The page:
Film needs love, and we are people who love film. So let’s do this!
Film photography isn’t death, and plenty of insights prove the truth of this statement. Digital photography has given us unthinkable possibilities when it comes to photography, but something about film makes it unique.
From mature photographers to the most recent newcomers, everybody feels a certain kinship with or intrigue about film photography. Perhaps the hipster culture aided this recent enthusiasm for film (or not). Who knows? Whatever the reason, film photography has gained a certain strength in the past couple of years.
Analogue photography is being reborn from the ashes, and thankfully for plenty of us there are countless examples of this fact. But today we’re going to mention just a few of them:
Online or not, various camera stores are taking film photography seriously. Last year I had the opportunity of visiting Freestyle Photography in Hollywood — and wow, that place blew my mind. There you can find anything that has any slight relation to film photography, from film and chemicals to darkroom supplies and other goodies.
You can find good film cameras on eBay (in fact, I bought my Yashica TLR camera there), but you can also find deals at renowned stores like B&H in a somewhat hidden section of their store titled “Used Film Photography”. There is also an online store called KEH (that’s a bit more pricey) that has a vast array of film cameras, from 35mm to large-format. These are just two isolated examples; many other stores still offer good film photography deals.
2. Communities and Collectives
The digital world has shrunk social boundaries in an intriguing way, and this has had a huge impact in how we consume and share photographs. There is a strong community with a name similar to the first line of today’s article (“Filmsnotdead”), and it’s an amazing source for high-quality film photography happening right now.
These amazing guys have a blog, an online store for film cameras and film, and a special blog for learning purposes. They support any level of expertise with film photography to help make us comfortable with shooting in an analogue format.
Another group doing excellent things with film is the Film Shoot Collective. This is a group of people creating opportunities and support for a global community of film photographers. Here you can see a list of nearly 50 blogs related to film photography.
3. Film rebirth
Iconic films have also seen a rebirth, and here are two great examples of this fact. The first is Ferrania, a company founded in 1917 and, along with Kodak and Fujifilm, one of the only three factories worldwide that can develop and manufacture both color and black-and-white film from start to finish, completely in-house. Ferrania went bankrupt in 2003 after the unexpectedly lightning-fast rise of digital photography, and thanks to the wonders of crowdfunding, the factory started producing again in 2013 after attracting original funding of $2,500,000 and total backing of $322,420.00.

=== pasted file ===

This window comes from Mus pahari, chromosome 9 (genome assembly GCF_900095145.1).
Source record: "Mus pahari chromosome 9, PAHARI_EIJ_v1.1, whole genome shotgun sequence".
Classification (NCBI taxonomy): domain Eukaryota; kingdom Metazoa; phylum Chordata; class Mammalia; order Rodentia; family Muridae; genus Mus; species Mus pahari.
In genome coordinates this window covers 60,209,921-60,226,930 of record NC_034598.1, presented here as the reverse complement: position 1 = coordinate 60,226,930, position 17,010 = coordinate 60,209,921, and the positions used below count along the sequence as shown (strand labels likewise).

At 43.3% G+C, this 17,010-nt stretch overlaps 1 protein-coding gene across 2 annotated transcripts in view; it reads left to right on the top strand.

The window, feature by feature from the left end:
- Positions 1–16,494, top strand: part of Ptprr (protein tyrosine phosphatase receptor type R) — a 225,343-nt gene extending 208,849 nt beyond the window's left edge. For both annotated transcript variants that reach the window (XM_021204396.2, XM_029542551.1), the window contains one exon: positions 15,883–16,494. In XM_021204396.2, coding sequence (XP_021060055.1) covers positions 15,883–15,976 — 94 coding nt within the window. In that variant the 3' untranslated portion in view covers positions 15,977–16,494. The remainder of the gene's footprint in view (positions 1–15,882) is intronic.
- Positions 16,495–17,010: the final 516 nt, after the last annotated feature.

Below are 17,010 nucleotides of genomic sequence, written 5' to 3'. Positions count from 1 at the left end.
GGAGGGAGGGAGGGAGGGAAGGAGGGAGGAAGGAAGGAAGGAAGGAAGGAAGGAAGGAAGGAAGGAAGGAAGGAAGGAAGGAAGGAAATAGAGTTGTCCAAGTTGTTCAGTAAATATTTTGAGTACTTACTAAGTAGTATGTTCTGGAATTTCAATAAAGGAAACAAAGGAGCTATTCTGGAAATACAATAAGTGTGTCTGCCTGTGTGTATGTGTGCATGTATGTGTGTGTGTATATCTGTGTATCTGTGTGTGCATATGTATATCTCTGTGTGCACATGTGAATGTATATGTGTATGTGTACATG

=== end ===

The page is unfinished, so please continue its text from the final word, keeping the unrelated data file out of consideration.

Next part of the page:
When I first heard about this project, I got excited — not because I knew the brand, but because in their original campaign they presented their brand’s legacy in terms of its involvement with the film industry. As a movie lover, this got me pretty fired up.
The second example of the film rebirth process is Kodak’s Ektachrome. Early in 2017 we got big news from Kodak: they were bringing back their iconic Ektachrome. Of course, they have had some issues with production, since producing film is not only a craft, but a complete science. Don’t worry, Kodak, we’ll be patient. In the meantime, please consider bringing back Kodachrome 64.
4. The Photographers Formulary
This is for really serious film photographers — from syringes to raw chemicals, these guys have everything. The Photographers’ Formulary is the place for the creative photographer, darkroom enthusiast, and professional photographer. The store provides options for trying out the photographic processes you’ve always heard about through easy-to-use kits and chemistry.
5. Cheap Large-Format Cameras
Large-format cameras have always been the ultimate format for serious photographers, especially those passionate about landscapes. Recent crowdfunded projects like Wanderlust’s Travelwide and the Intrepid 8x10 camera are making this format accessible. Quality might be an issue, but for gaining experience in the format, they seem to be an attractive deal. Ilford (which still produces excellent film, chemical products and paper) has also introduced a pinhole camera and a Camera Obscura.
6. Development Recipes for everyone
Development is one of the most fascinating stages of film photography, because, thanks to the wonders of chemistry, it is when you actually start to see your images appear on film negatives and on paper. There are two super-useful platforms for any photographer willing to develop their own film, and both have mobile apps. The first one is Digital Truth, and the other is Film Dev.
7. Photography Laboratories
Printing is a completely separate world from taking photographs. It is a skill unto itself, and many pro photographers will trust only pro printing houses (or labs) to make high-quality physical copies of their work. This video about how things happen at Hidden Light LLC Laboratory is a vivid portrayal of the possibilities that chemical printing has to offer, even for digital photography (both cameras and smartphones).
Personally, I have always thought of film photography not as another kind of imagery, but just as another format. All cameras work pretty much the same and use the same principles to capture light. The main difference is that nowadays we have sensors that record light in the form of images instead of film emulsion.